Interior Dept. Plan to Streamline FOIA Responses Alarms Transparency Groups
Efficiency proposal from unconfirmed deputy secretary may be illegal, groups say.
An Interior Department proposed rule published late last month to ease the workload of its Freedom of Information Office staff has drawn fire from at least three transparency advocacy groups.
The nonprofits American Oversight and Democracy Forward, as well as Public Employees for Environmental Responsibility filed comments before the (extended) Jan. 29 deadline arguing that the proposed changes violate FOIA and that the Interior official who wrote them lacks authority.
“Exponential increases in requests and litigation have made updates to these regulations a priority,” the rule stated. Outsider requests for internal documents under FOIA, it said, rose from 6,428 in fiscal 2016 to more than 8,350 in fiscal 2018, coinciding roughly with the arrival of the Trump administration. “Some bureaus and offices have been hit especially hard,” said the proposal signed by Daniel Jorjani, whose job title was listed as “principal deputy solicitor, exercising the authority of the solicitor.”
Under the proposal, Interior could decline to “honor a request that requires an unreasonably burdensome search or requires the bureau to locate, review, redact or arrange for inspection a vast quantity of material.” It would allow Interior to deny requests that do not spell out an “identifiable agency activity, operation, or program.” And the department’s FOIA office could also refer some document requests to other agencies, or limit the requesters’ monthly submissions.
An Interior spokeswoman told Government Executive on Wednesday: “The department’s statutory obligations under the Freedom of Information Act will not change. In fact, many of the proposed changes reflect developments in the law, court decisions and policy guidance from the Justice Department. In the face of an unprecedented volume of FOIA requests and resulting litigation, we remain committed to transparency.”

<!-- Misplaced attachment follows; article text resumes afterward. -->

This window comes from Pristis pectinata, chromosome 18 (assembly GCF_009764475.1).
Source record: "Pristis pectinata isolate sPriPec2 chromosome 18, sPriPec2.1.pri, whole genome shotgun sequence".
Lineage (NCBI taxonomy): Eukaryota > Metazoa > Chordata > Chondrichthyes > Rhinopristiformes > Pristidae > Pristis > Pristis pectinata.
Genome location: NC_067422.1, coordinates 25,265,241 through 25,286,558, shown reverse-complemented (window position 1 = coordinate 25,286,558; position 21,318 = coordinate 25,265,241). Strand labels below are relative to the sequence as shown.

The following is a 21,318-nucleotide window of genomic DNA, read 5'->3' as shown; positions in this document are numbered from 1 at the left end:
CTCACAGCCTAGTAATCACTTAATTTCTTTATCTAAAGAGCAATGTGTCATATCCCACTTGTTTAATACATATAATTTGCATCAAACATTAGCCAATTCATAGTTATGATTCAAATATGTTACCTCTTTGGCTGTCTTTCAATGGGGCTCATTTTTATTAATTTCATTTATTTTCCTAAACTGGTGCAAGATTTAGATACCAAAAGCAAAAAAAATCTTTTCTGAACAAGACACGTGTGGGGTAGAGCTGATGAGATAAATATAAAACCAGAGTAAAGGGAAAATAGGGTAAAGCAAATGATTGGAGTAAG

The goals, she added, include making operations more efficient while also ensuring “more equitable and regular access to federal records for all requesters, not just litigious special-interest groups. Our goal is to operate the government in the most lawful, ethical and efficient manner to best serve the American taxpayer.”
American Oversight, in comments joined by Democracy Forward and announced on Tuesday, argued that the proposed changes “violate FOIA and unlawfully fail to consider alternative approaches that would more effectively advance the transparency interests underlying the statute.”
“It is absurd that the Trump administration is attempting to justify this blatant attack on transparency by citing its own failure to process public records requests,” said Austin Evers, executive director of American Oversight. “The Freedom of Information Act played a key role in enabling watchdogs and journalists to uncover former Secretary [Ryan] Zinke’s wide-ranging corruption. Interior’s proposed rule will hurt Americans’ ability to hold government officials accountable.”
PEER Executive Director Jeff Ruch earlier this month released a statement calling the proposed rule vague and predicting it will lead to more litigation. “These changes are designed to facilitate more official stonewalling and delays in producing public records, especially on fast-developing news stories," he said. "Interior current political appointees prefer to operate in secrecy and regard the Freedom of Information Act as a nuisance, not a responsibility.”
In challenging the move by Jorjani, an American Oversight attorney wrote that “less than a week before he resigned, Zinke took the unusual step of giving a political appointee, former Koch brothers adviser Daniel Jorjani, the authority to oversee FOIA responses. Jorjani had previously, when discussing an [inspector general] investigation related to Zinke, told [Interior] staff that ‘our job is protect the secretary.’ ” The department’s new proposed regulations, the attorney added, "are issued under Jorjani’s supposed authority, and it is far from clear whether he has the authority.”